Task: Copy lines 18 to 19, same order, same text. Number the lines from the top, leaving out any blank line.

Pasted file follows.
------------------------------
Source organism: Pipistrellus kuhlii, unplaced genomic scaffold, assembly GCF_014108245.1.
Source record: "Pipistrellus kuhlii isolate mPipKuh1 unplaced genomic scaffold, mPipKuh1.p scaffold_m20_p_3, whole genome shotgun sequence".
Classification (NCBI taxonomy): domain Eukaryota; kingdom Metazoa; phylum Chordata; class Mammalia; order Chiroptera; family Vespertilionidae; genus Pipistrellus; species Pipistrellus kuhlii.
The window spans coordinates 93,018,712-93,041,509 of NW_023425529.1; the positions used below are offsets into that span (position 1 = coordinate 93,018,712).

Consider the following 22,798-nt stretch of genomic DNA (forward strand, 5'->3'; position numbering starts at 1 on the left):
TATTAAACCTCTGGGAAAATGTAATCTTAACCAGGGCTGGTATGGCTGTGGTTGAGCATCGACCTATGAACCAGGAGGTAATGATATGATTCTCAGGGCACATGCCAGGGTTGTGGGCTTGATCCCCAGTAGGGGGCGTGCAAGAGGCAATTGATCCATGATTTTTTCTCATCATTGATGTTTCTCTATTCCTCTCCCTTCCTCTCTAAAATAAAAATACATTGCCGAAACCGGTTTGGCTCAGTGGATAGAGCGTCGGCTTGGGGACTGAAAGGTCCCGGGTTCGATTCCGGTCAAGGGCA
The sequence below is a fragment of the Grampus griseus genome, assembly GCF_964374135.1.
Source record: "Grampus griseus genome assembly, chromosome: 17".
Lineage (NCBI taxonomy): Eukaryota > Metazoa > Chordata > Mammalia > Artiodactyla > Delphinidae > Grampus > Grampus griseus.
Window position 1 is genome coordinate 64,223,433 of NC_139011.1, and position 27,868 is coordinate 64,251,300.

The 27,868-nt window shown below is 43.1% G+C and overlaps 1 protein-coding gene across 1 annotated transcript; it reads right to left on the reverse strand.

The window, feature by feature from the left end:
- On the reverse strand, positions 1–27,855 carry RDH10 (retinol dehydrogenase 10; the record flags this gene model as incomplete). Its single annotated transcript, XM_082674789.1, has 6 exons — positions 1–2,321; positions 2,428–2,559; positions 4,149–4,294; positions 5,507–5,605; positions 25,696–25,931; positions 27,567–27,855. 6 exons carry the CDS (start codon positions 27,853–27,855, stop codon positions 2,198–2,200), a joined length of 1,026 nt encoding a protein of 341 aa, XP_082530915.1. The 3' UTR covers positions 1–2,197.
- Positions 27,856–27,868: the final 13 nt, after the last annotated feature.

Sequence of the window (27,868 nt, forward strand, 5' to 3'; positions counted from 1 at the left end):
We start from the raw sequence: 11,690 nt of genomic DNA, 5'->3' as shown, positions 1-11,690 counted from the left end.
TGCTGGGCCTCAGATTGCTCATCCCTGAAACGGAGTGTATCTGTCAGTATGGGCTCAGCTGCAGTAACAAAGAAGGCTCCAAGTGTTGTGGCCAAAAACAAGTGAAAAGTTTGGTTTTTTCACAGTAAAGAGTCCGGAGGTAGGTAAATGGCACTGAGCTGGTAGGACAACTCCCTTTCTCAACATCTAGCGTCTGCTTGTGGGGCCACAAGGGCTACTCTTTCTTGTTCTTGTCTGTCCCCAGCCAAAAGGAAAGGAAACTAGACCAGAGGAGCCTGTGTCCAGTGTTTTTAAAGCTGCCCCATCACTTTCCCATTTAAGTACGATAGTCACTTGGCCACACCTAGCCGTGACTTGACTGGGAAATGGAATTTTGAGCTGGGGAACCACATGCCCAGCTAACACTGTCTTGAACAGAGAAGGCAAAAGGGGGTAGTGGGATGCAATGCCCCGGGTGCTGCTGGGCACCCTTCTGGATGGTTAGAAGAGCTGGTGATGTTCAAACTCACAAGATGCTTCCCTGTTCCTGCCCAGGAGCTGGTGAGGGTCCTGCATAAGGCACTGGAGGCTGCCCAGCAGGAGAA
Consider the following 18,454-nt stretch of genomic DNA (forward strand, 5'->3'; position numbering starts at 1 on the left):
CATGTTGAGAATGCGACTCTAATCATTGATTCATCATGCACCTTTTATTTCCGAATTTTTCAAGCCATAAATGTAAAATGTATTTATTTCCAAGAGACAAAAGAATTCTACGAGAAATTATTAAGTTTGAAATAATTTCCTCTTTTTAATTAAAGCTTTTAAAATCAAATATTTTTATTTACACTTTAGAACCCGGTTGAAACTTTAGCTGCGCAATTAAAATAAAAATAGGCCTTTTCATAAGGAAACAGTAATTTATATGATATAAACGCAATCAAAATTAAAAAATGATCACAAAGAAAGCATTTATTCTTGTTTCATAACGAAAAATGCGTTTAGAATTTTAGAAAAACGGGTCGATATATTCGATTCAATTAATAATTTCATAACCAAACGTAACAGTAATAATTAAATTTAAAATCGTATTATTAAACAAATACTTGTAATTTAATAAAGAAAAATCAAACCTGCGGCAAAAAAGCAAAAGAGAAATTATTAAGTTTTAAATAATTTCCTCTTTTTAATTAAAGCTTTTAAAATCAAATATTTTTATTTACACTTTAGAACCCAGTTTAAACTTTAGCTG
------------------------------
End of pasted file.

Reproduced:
Consider the following 18,454-nt stretch of genomic DNA (forward strand, 5'->3'; position numbering starts at 1 on the left):
CATGTTGAGAATGCGACTCTAATCATTGATTCATCATGCACCTTTTATTTCCGAATTTTTCAAGCCATAAATGTAAAATGTATTTATTTCCAAGAGACAAAAGAATTCTACGAGAAATTATTAAGTTTGAAATAATTTCCTCTTTTTAATTAAAGCTTTTAAAATCAAATATTTTTATTTACACTTTAGAACCCGGTTGAAACTTTAGCTGCGCAATTAAAATAAAAATAGGCCTTTTCATAAGGAAACAGTAATTTATATGATATAAACGCAATCAAAATTAAAAAATGATCACAAAGAAAGCATTTATTCTTGTTTCATAACGAAAAATGCGTTTAGAATTTTAGAAAAACGGGTCGATATATTCGATTCAATTAATAATTTCATAACCAAACGTAACAGTAATAATTAAATTTAAAATCGTATTATTAAACAAATACTTGTAATTTAATAAAGAAAAATCAAACCTGCGGCAAAAAAGCAAAAGAGAAATTATTAAGTTTTAAATAATTTCCTCTTTTTAATTAAAGCTTTTAAAATCAAATATTTTTATTTACACTTTAGAACCCAGTTTAAACTTTAGCTG